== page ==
Police Body Cameras Disadvantages

1700 Words7 Pages
Another advantage to implementing police body cameras is that it would lower lawsuit costs from expedited resolutions of complaints and lawsuits. It may seem small but a footage from a body camera provides a judge with truthful evidence of what transpired throughout the incident. Frivolous complaints towards a police officer cost a large amount of money in terms of jury verdicts and out-of-court settlements (Ramirez). So to cut the time spent arguing a case involving an officer would be cut down with the demonstration of a video type. But to go even further, any idle complaints could be forgotten if the videotape shows that the officer’s actions are justified within the incident. It is common for police departments to settle objections out…show more content…
Individuals within the society see body cameras interfering with police officers’ and citizens’ privacy, much training, and policy are needed when trying to incorporate cameras, and a large number of money and resources the are required to carry out this program.
⇒Privacy is one trouble about recording the interaction between officers and citizens. As mention previously, body cameras are meant to make officers more translucent. But on the other hand, are regular day-to-day people being able to free see videos freely without looking to see if it contains any sensitive and private footage? For instance, an individual who did not agree with an officer’s action, therefore, requested the film captured from the body camera. That individual uploads the video onto the web. So when the victim stumbles across it, they will be embarrassed that he or she has been exposed in such manner all over the Internet. But not only that, they have to relive through that incident which could have been traumatic for the victim. There should be a compromise so that no one could be negatively affected by the images captured by the body cameras. To protect a police officer’s privacy during their conversation with citizens, the body camera would always be turned on but without audio. However, when an officer double-clicks the recorder, the 30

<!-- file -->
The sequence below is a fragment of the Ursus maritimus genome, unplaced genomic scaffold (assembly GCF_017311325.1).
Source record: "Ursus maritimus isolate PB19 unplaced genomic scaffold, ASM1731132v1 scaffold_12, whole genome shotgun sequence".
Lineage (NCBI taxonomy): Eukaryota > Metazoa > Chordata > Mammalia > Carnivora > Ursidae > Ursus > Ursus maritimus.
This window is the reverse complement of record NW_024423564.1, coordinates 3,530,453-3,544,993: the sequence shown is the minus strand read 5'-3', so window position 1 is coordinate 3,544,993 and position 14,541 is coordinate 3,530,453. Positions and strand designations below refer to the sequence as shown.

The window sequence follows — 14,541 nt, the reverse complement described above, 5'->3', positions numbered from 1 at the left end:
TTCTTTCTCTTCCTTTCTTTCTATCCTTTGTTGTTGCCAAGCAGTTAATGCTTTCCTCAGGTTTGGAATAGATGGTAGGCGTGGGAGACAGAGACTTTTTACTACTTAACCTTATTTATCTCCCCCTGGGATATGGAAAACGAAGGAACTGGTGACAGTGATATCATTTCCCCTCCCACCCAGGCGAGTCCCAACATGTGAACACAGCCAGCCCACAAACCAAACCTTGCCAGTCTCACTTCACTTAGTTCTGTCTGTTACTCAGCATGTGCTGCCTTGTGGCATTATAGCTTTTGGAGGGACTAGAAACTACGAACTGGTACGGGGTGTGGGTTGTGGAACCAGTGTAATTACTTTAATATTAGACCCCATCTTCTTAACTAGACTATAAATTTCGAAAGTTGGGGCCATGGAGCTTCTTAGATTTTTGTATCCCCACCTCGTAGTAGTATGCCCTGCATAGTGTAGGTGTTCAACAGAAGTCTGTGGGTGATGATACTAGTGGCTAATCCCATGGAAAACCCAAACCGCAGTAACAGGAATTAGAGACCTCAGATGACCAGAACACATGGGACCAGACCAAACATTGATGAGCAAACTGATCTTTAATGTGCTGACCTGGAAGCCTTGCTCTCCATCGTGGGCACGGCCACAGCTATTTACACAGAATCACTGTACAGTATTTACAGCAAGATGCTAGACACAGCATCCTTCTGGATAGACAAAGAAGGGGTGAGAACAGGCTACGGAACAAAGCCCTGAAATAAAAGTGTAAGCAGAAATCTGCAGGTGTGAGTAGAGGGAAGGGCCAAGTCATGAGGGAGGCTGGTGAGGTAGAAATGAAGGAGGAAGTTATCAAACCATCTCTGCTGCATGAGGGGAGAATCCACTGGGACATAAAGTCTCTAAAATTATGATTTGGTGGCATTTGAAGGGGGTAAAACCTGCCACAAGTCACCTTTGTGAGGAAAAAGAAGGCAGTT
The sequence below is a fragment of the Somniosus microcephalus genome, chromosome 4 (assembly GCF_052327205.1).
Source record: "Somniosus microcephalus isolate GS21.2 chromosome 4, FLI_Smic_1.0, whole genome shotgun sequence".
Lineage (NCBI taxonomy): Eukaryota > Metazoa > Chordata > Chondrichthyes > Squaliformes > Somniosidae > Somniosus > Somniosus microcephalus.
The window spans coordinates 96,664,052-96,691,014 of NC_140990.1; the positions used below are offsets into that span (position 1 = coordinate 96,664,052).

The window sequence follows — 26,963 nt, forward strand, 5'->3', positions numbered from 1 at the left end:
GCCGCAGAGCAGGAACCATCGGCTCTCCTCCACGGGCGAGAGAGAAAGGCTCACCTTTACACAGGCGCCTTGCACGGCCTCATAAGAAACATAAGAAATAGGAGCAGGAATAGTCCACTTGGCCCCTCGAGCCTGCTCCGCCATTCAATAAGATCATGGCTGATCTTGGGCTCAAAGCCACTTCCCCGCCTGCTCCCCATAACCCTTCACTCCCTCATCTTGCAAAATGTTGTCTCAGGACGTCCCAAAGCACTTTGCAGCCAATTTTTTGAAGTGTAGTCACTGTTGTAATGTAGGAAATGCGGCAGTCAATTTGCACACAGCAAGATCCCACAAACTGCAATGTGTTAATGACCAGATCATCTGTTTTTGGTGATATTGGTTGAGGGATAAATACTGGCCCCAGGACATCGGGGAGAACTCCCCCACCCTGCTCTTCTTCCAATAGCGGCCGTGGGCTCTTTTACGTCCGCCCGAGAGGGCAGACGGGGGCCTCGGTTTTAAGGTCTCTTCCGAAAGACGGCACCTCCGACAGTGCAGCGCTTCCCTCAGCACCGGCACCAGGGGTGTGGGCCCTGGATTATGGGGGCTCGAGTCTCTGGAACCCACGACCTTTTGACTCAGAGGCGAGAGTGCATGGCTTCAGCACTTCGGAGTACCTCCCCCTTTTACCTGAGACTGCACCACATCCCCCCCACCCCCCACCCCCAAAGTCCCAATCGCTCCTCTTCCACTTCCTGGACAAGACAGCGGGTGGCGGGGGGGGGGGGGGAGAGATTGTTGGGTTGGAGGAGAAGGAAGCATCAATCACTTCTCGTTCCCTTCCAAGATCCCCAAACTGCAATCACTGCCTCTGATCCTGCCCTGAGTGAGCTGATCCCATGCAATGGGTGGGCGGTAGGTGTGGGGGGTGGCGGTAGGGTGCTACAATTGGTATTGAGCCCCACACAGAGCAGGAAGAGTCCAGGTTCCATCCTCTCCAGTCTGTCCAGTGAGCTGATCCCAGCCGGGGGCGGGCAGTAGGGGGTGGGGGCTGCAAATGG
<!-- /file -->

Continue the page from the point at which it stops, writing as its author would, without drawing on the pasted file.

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If the police officer is viewed as an abuser on the film they are likely to switch it off. Because the problem here is police brutality, it is very hard to believe the ruling of an officer to document everything that occurs in the video (Cummings). To solve this part of the issue would be making cameras tamper-proof. Cameras having no delete button, so no footage could be erased by the officer if he or she has a feeling that it could be harmful to their career reputation (Channel 2). Another method to control the temptation of messing with the camera would be live stream the video to the area where another officer is on duty. Where that on duty officer is able to monitor the film for any incident and start recording when
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